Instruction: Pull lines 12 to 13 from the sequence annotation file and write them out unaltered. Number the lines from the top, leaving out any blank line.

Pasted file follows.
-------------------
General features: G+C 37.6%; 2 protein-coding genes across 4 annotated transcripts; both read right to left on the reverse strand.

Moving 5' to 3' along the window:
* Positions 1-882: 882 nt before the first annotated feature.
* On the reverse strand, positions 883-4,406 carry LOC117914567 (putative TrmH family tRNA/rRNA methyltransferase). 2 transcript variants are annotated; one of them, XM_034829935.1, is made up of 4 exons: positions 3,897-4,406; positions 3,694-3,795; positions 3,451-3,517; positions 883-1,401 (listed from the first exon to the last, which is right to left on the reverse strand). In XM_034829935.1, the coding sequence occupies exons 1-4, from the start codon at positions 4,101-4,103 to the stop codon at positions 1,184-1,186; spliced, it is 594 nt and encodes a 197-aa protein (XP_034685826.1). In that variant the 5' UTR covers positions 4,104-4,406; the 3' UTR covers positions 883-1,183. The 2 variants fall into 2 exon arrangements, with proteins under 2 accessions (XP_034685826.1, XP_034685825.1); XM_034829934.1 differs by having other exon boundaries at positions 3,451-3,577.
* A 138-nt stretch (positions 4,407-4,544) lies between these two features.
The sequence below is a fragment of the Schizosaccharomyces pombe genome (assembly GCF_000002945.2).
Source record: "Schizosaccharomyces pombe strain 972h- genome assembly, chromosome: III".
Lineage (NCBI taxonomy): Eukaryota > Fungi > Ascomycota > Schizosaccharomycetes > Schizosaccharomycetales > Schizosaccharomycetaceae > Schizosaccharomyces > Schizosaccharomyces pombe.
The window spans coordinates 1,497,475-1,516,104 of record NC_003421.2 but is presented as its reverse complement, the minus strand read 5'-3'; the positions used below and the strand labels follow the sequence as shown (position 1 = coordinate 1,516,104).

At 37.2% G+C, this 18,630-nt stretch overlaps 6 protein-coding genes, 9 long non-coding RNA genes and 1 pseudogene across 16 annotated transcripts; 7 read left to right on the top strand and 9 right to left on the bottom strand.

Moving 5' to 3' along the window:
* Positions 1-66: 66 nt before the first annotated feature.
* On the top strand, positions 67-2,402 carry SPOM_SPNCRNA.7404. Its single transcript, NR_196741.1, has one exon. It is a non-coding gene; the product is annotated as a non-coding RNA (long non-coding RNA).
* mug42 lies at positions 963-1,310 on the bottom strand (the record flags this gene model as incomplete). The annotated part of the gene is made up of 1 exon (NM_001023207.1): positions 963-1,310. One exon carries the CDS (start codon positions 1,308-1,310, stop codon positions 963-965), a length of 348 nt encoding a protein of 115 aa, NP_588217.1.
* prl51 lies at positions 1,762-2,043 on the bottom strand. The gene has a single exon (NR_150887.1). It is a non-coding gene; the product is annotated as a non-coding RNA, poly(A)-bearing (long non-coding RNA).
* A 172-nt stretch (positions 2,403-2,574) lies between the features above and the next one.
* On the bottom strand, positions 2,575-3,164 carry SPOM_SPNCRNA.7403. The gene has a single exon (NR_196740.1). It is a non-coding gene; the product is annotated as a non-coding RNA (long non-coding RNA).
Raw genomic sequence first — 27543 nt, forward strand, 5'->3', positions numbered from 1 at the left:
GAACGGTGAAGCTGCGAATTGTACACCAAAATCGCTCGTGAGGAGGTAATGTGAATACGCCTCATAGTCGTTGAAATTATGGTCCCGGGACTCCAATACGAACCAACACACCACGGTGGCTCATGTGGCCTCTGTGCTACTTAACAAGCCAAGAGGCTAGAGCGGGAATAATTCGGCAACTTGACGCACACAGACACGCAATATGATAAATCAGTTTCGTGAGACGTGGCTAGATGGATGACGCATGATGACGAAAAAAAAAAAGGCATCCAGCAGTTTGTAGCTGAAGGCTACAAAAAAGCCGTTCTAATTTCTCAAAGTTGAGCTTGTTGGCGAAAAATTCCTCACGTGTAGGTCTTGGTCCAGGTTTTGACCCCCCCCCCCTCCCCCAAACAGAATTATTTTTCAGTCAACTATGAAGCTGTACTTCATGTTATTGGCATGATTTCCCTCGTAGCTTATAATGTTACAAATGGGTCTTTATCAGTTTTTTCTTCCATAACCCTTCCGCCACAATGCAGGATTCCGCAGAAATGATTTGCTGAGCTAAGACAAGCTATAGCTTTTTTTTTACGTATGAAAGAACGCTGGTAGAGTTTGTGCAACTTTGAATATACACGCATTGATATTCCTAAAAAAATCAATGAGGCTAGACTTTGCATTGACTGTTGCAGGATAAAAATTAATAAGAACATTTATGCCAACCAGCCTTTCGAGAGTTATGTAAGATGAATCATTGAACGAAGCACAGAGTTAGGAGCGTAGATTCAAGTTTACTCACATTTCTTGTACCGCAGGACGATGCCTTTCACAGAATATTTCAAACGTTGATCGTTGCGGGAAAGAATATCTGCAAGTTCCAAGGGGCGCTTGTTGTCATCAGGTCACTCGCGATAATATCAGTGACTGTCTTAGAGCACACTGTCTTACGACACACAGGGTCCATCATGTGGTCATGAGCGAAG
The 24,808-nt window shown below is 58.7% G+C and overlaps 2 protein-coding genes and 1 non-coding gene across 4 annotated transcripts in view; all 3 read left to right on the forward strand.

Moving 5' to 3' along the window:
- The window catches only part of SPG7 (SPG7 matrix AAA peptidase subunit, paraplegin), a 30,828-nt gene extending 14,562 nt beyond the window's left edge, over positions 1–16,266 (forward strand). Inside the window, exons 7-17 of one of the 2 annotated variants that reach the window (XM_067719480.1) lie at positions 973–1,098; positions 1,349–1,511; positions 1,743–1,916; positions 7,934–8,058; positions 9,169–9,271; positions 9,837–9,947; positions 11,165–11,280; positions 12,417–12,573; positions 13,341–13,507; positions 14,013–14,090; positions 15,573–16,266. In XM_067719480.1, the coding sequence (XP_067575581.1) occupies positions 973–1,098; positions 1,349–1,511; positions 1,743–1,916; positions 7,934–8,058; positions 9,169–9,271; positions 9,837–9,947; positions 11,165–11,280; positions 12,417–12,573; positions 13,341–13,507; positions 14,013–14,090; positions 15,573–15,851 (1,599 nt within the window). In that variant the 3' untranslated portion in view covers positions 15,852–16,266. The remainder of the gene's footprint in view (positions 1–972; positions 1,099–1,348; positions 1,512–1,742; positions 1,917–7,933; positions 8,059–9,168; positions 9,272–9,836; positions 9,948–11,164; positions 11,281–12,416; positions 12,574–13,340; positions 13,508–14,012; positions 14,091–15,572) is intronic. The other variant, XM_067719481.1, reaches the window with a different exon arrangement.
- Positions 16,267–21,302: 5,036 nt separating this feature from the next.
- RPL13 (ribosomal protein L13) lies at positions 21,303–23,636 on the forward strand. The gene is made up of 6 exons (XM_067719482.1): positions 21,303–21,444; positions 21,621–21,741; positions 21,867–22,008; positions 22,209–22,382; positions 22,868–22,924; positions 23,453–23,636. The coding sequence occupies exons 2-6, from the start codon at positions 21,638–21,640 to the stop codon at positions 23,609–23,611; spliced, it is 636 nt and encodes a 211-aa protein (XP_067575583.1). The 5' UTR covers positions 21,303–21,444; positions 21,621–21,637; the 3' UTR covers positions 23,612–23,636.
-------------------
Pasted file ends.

* Positions 1-66: 66 nt before the first annotated feature.
* On the top strand, positions 67-2,402 carry SPOM_SPNCRNA.7404. Its single transcript, NR_196741.1, has one exon. It is a non-coding gene; the product is annotated as a non-coding RNA (long non-coding RNA).